“Our electric vehicle priorities not only provide a way to meet our climate change targets but importantly offers ways to protect consumers from rising bills, through a three-prong approach of increased use of electric vehicles, smart charging and vehicle-to-grid technology which together can help drive down costs for all GB bill payers.”
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Notes to editors
(1) The Committee on Climate Change’s Sixth Carbon Budget Balanced Pathway projects that the number of pure EVs on the road could grow rapidly to 14 million by 2030 from half a million in 2021.
(2) Ofgem will in 2022 announce its next electricity distribution price control (RIIO-ED2) expected to enable billions of pounds of investment in the local distribution networks which will help support EV charging infrastructure. This week Ofgem also announced £450 million innovation funding that will be made available over the next five years to fund big, bold and ambitious projects that help us get to net zero, including those that will help support the EV rollout.
(3) In May 2021, Ofgem announced £300 million for additional network investment as part of the RIIO-ED1 Green Recovery Scheme. Around half of this investment is for new EV charging infrastructure such as cabling and substations that will provide the network capacity to support 1,800 new ultra-rapid charging points at motorway service stations, tripling the number of these public charge points, and a further 1,750 rapid public charge points at other key transits and city hubs to reduce EV range anxiety and improve consumer confidence.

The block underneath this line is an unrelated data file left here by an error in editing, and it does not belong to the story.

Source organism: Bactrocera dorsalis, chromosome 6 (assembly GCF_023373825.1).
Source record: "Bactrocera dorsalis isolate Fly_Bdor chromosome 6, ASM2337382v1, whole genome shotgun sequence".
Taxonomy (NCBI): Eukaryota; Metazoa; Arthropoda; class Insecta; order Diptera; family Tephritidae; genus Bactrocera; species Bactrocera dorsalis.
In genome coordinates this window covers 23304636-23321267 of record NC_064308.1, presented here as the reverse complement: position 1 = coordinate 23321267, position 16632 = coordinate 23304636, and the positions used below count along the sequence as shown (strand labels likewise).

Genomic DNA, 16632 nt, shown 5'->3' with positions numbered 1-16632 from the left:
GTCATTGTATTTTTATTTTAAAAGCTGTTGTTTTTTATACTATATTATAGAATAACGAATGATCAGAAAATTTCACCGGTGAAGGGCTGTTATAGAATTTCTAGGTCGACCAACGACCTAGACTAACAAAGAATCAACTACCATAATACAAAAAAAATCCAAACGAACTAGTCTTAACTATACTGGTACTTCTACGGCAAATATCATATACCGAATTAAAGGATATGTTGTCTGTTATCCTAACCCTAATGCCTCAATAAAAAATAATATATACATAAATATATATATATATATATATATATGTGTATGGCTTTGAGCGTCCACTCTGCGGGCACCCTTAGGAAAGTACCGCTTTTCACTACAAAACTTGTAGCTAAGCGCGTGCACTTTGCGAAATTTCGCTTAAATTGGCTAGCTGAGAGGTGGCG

(4) Any new large electricity user connected to the distribution network – such as an electric vehicle charging depot – currently has to pay for the costs of reinforcing the local grid if additional capacity is needed. These connection costs can be particularly high where the grid currently has less capacity, and in areas where there is already a lot connected to the local grid and there is a need for more infrastructure. We are proposing to remove connection charges for these network reinforcements, and instead recover these costs through the ongoing network charges paid by all users of the distribution system. This will make it cheaper to install new EV charging stations in the locations they are needed. This change applies to the reinforcement (upgrades to existing network), but not the extension asset (new network) component of charges.
(5) Ofgem has already announced its decision to introduce Market-wide Half-Hourly Settlement (MHHS) which will place the right incentives on energy suppliers to develop and offer new tariffs and innovation that encourage more flexible use of energy, for example time of use tariffs, automation, vehicle to grid solutions and battery storage.
(6) The National Grid ESO’s Future Energy Scenarios 2021 (FES) publication identifies that V2G could provide a temporary demand reduction of between 8GW and 20GW by 2050 with up to 45% of consumers participating with V2G, depending on the future energy scenario. When combined with demand reductions from smart charging, this could be up to 32GW (dependent on the scenario) – the equivalent of 10 large nuclear power stations.